THE NIGHT AMERICA TREMBLED (1957) – This is a reasonably enjoyable television movie sponsored by Westinghouse. The Night America Trembled presents what may be the very first dramatic production of the supposed panic caused by the 1938 Mercury Theater radio production of War of the Worlds. I’m always fascinated with accounts of this possibly overblown event, but the actual event – not so much.
Yes, it all comes down to my love of mythology and the manner in which occurrences get embellished until even the wildest embellishments become accepted into a culture’s shared experience and shared assumptions. But I’m an incredibly boring guy.
Newsman Edward R Murrow hosts the dramatization and as usual looks like he’d love to climb out of the screen and kick the asses of news pussies like Chris Matthews and Chris Hayes. The most entertaining aspect of this production is catching the future stars in supporting roles. Ed Asner, Warren Beatty AND Warren Oates, plus James Coburn, Vincent Gardenia, John Astin and more.
For die-hard trivia lovers John Cameron Swayze and Betty Furness show up in the commercials, which all by themselves are cultural kitsch that will have you laughing your asses off. The dramatizations of the alleged panic are pretty humdrum. A jock and his best girl are planning to elope but the Martian invasion stops them, an old lady sits around being scared by the faux newscasts on the War of the Worlds radio show, a babysitter panics and thinks she and her charge are in mortal danger and a tavern full of drunk tough guys rush out to volunteer to fight the Martian army.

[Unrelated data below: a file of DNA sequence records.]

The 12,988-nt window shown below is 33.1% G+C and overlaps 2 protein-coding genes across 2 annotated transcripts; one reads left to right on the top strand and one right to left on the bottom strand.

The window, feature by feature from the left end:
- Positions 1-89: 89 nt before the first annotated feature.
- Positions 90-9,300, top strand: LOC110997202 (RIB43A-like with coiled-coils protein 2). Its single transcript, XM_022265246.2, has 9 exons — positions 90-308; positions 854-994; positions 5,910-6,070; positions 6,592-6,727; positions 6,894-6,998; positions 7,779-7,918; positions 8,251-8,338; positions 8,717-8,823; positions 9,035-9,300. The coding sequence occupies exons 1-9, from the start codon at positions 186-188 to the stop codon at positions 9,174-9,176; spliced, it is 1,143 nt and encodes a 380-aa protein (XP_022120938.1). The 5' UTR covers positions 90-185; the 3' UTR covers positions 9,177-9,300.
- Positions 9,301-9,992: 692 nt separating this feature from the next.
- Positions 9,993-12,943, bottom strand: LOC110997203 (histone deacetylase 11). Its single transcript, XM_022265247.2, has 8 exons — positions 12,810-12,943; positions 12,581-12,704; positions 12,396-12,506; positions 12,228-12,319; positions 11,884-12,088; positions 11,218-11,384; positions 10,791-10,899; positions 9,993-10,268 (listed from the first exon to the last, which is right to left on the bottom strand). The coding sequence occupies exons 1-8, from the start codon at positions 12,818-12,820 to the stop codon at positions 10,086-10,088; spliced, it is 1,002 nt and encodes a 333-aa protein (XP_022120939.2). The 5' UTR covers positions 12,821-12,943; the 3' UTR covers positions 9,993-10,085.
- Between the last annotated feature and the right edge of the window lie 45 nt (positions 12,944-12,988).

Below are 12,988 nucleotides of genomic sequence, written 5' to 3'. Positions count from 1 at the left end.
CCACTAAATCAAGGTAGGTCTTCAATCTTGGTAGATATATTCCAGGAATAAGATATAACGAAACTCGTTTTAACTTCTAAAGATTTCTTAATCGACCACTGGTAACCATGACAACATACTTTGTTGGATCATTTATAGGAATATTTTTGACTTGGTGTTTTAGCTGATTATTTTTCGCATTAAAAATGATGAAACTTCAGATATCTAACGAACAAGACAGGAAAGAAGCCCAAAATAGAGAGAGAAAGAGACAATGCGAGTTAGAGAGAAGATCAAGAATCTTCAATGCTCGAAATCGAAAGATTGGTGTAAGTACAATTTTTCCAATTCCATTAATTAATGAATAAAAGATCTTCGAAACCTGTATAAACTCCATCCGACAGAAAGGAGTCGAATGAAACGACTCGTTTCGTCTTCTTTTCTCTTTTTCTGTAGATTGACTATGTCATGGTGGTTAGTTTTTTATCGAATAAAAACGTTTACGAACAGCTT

In addition we see police stations getting bombarded with panicked phone calls and glimpses of the serene radio studio from which the broadcast originated. None of it is especially memorable but at least it’s barely an hour long. If Ken Burns had taken a look at this incident we’d be stuck with a nine-hour documentary. The later 1970s telefilm and the fictionalized version in Woody Allen’s movie Radio Days were much more entertaining.
For me the most fun still comes from the way in which accounts of the incident change in style over and over again as the decades go by. They go from smug dismissals of the panicking radio audience as rubes and yahoos to smug dismissals of people who BELIEVE the accounts of coast to coast panic as rubes and yahoos. And back again. At this point those cyclical attitudes to the events of October 30th, 1938 can tell us more about our culture and about mass media than any real hysteria ever could. ++
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